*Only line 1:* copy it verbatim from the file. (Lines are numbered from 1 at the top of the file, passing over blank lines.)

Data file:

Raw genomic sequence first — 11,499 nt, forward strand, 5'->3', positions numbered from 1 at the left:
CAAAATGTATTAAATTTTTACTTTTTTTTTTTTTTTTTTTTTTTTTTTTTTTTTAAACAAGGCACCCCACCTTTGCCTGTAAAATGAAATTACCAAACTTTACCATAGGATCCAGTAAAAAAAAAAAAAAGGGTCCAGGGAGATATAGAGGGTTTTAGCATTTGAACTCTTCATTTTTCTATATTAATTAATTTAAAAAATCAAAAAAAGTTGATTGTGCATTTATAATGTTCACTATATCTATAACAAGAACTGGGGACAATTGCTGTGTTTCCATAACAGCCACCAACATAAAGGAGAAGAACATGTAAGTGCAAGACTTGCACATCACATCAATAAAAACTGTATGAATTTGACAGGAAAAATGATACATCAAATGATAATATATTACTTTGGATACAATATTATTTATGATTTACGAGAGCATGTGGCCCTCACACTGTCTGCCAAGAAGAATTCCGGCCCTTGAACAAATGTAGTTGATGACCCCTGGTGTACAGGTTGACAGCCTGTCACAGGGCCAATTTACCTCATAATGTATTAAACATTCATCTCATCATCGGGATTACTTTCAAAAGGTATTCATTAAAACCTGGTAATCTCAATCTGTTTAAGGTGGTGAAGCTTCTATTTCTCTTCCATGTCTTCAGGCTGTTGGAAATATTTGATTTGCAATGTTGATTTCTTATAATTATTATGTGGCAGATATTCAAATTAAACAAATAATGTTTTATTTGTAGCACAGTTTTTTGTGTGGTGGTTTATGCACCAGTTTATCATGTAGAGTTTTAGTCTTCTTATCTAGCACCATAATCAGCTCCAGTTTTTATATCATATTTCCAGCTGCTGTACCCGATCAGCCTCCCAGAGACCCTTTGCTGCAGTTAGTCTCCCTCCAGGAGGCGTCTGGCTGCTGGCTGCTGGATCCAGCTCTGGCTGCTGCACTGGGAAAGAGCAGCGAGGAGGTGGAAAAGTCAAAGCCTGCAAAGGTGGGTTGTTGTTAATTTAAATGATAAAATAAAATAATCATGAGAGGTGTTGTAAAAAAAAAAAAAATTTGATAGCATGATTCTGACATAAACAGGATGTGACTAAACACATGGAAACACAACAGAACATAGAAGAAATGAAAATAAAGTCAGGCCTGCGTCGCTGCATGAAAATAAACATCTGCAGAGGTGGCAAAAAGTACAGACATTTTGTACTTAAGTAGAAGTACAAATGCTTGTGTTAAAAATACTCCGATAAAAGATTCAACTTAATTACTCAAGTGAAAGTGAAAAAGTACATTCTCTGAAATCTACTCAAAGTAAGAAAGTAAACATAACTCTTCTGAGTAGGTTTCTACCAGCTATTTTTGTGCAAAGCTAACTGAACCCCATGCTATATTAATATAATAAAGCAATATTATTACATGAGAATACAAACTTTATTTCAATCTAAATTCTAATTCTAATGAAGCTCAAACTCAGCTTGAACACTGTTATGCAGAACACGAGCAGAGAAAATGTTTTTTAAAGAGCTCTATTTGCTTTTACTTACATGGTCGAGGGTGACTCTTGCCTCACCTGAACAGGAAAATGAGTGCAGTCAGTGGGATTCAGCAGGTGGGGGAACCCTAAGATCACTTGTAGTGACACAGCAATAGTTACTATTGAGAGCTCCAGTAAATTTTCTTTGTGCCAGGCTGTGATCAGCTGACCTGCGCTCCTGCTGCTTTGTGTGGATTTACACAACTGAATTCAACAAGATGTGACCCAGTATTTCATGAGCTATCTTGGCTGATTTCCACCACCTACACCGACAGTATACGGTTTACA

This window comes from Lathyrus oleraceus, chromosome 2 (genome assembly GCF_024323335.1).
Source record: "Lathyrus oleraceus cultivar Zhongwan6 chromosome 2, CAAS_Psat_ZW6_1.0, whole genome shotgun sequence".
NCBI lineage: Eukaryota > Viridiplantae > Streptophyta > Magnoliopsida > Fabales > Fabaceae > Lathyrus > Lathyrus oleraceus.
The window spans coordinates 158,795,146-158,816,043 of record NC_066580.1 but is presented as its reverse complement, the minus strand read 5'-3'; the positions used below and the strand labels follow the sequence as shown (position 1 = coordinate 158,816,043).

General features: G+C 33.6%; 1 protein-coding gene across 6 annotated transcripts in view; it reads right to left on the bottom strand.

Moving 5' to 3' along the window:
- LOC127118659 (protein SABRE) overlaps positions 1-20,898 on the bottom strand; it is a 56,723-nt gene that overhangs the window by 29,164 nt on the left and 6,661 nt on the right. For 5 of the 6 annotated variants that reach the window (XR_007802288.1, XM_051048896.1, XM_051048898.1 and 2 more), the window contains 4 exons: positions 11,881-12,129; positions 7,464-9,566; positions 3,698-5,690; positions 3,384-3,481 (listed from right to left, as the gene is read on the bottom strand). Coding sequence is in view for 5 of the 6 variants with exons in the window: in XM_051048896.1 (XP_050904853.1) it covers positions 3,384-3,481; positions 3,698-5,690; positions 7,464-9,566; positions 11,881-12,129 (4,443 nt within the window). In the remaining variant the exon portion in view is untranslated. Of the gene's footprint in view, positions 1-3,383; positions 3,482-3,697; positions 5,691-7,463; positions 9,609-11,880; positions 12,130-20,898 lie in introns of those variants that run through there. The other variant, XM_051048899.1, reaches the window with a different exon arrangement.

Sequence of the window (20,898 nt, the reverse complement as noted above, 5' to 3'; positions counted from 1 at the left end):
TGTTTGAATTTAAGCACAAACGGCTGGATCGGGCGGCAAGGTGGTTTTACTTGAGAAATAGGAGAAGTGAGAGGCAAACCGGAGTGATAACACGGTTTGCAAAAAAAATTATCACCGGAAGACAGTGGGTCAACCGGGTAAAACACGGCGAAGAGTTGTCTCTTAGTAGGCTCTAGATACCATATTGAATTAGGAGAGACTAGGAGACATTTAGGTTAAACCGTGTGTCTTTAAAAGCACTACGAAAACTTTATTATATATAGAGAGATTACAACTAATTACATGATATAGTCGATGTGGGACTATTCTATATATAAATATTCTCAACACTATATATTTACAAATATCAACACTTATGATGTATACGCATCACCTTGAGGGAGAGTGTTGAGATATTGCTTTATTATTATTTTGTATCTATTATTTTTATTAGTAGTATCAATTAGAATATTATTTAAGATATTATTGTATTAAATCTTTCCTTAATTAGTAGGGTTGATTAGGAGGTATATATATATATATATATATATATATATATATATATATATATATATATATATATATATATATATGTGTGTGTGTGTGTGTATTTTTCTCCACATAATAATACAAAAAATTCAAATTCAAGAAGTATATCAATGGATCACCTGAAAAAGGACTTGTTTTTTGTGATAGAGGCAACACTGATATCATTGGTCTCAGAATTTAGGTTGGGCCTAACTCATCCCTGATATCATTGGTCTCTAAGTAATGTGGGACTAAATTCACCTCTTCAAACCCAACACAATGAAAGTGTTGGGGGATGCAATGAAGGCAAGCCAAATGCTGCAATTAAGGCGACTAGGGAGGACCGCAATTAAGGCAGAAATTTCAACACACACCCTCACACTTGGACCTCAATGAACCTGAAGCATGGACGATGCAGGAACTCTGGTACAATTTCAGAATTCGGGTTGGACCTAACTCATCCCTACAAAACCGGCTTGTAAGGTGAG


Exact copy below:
Raw genomic sequence first — 11,499 nt, forward strand, 5'->3', positions numbered from 1 at the left: